Post-Hurricane Matthew cleanup begins for US military bases, surrounding communities
By CHRIS CHURCH | STARS AND STRIPES Published: October 9, 2016
Fort Bragg and other military installations in the Southeast were cleaning up and getting back to normal Sunday after Hurricane Matthew roared through the area over the weekend before turning into the Atlantic.
Fort Bragg, located near Fayetteville, N.C., resumed normal operations at noon Sunday at most facilities, including Womack Army Medical Center, although some including the South Post Food Court and the Pope Exchange remained closed due to damage or flooding.
A statement on Facebook said a “liberal leave policy” would be in effect for those who could not get to work.
“Clean up is going to be a full community effort,” the Facebook post said. “Work those legs and arms while the gyms are closed by consolidating fallen tree branches into piles and raking the pine needles out of the storm drains. … Let's also check on our neighbors and help them out with the yardwork. Units need to look beyond their unit footprint. This is, after all, the center of the military universe, so we have quite a bit of real estate to cover.”
At Seymour Johnson Air Force Base in Goldsboro, N.C., first responders were “actively working recovery and damage assessments for the installation,” where there was significant flooding, according a post on its Facebook page Sunday.
Urging “extreme caution,” the post said there were “reports of downed trees, flooded roads, and power outages,” though power had been partially restored. A post from Saturday said there were reports of flooding in housing areas and urged residents where water was rising to evacuate.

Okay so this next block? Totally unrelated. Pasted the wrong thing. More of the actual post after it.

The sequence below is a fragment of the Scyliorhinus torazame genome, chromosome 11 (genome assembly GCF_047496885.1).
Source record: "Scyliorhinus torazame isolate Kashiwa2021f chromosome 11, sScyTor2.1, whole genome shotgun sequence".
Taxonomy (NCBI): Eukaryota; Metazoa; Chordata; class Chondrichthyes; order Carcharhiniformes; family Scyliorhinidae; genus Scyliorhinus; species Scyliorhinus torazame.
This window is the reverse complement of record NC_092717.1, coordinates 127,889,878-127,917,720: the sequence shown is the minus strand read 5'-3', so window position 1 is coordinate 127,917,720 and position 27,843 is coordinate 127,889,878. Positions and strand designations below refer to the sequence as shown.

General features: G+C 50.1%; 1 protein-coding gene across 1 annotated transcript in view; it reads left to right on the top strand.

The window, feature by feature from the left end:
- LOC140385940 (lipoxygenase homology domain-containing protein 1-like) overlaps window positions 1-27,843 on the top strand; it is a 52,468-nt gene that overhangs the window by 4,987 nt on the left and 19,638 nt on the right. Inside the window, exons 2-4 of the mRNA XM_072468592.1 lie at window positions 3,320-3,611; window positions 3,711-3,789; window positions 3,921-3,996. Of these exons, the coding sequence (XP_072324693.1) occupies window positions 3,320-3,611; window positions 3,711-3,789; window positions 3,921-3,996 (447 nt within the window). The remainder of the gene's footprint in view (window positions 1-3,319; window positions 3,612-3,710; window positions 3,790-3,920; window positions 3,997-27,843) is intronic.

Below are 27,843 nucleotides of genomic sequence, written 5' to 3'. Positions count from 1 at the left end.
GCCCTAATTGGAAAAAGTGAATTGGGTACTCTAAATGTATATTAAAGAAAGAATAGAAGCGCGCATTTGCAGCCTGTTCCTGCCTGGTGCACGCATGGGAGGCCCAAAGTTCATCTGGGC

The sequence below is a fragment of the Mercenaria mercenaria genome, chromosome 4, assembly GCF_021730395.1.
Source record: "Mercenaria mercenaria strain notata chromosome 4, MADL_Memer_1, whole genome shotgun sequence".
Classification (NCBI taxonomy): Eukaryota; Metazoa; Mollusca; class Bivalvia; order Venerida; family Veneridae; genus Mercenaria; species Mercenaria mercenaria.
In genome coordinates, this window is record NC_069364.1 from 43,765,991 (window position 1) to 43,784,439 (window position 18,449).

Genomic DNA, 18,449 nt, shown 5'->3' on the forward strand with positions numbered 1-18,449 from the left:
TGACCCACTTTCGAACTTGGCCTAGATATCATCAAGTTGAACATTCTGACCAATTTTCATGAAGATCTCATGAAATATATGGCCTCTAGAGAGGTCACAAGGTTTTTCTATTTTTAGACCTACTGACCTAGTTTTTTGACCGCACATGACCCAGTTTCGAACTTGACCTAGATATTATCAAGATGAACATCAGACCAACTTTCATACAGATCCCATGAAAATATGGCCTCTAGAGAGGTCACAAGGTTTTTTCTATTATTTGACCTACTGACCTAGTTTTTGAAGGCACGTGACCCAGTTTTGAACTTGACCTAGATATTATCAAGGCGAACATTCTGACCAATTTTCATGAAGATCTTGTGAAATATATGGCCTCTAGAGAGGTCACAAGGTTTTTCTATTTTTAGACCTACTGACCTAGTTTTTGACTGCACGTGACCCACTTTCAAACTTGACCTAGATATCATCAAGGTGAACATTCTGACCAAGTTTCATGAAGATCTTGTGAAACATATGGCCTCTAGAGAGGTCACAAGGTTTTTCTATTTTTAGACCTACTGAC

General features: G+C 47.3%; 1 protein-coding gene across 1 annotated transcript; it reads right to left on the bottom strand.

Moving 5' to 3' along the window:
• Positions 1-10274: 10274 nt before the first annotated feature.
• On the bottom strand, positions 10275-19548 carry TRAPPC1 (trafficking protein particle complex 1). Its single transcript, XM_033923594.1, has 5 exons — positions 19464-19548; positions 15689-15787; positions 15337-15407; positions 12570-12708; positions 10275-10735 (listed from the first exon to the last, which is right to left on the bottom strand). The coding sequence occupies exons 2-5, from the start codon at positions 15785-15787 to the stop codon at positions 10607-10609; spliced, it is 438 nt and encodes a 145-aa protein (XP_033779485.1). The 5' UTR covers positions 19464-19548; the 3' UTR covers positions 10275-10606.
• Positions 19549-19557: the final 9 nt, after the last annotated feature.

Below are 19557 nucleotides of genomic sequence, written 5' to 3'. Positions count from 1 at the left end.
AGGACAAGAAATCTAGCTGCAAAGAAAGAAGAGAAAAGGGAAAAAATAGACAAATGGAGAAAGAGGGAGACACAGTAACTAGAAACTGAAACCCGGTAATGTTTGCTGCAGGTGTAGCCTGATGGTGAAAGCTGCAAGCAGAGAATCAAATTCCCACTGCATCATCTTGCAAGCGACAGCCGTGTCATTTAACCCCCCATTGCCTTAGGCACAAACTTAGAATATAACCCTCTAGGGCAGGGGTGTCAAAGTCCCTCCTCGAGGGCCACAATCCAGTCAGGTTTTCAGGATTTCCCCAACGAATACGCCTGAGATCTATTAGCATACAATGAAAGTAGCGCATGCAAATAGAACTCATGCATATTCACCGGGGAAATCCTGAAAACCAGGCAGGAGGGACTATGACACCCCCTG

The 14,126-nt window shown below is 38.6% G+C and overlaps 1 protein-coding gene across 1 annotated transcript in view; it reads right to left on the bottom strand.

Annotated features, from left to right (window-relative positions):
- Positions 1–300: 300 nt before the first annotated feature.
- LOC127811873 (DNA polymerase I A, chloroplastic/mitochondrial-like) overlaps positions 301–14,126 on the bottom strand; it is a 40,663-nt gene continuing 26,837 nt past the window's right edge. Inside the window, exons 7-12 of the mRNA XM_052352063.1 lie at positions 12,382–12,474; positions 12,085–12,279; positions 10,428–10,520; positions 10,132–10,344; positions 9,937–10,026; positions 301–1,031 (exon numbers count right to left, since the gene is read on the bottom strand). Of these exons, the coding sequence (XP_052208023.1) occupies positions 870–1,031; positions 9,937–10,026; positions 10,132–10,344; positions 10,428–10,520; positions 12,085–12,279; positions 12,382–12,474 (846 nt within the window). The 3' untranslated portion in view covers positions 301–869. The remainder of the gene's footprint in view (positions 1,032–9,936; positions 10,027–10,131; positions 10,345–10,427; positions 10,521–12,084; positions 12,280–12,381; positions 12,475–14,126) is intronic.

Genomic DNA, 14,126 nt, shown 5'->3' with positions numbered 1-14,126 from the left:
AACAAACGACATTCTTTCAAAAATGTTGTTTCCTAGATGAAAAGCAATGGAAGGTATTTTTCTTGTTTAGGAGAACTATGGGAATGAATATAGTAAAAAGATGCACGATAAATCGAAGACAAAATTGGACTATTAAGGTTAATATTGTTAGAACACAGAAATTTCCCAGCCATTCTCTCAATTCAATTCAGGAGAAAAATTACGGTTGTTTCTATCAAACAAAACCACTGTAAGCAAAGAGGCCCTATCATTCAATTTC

Marine Corps Base Camp Lejeune and Marine Corps Air Station New River, in Jacksonville, N.C., were working with local authorities to restore power following widespread power loss, said Nat Fahy, spokesperson for both bases. Once power is restored, possibly by Sunday afternoon, the bases hope to have community service facilities such as Marine Marts and fitness centers up and running, Fahy said, but it was hard to say when the bases would be back to normal operations.
There were reports of moderate localized flooding, though most major roads were drivable. Fahy said there were no reports of injuries, but there was one report of a tree branch falling into someone's roof.
The storm was stripped of hurricane status just before daybreak, but the crisis — set off by downpours of more than a foot — was far from over.
"As the sun rises in North Carolina and the blue sky returns, our state is facing major destruction and, sadly, loss of life," Gov. Pat McCrory said.
At Parris Island, S.C., Marines evacuated 6,000 trainees to an Army facility in Albany, Ga., in advance of the hurricane.
The storm dumped heavy rains and caused widespread flooding in the areas around the Marine base.
Officials said flooding and downed trees were preventing many civilians from returning home Sunday.
At Joint Base Charleston, a limited evacuation order was revoked Sunday only for hurricane recovery teams, according to a base Facebook post.
All others were instructed not to return to base, where an earlier post said there were power outages, damaged trees, minor damage to buildings and debris.
U.S. Army Sgt. Matthew McHenry with the 125th Multi-Role Bridge Company (MRBC), for the S.C. Army National Guard, uses a chainsaw to remove fallen trees along U.S. Highway 278 in Hilton Head Island, Oct. 9, 2016. Hurricane Matthew peaked as a Category 4 hurricane in the Caribbean and passed over the southeastern U.S., including the S.C. coast. Approximately 2,800 S.C. National Guard Soldiers and Airmen have been activated since Oct. 4, 2016, to support state and county emergency management agencies and local first responders after Governor Nikki Haley declared a State of Emergency.
BRIAN CALHOUN/U.S. ARMY NATIONAL GUARD PHOTO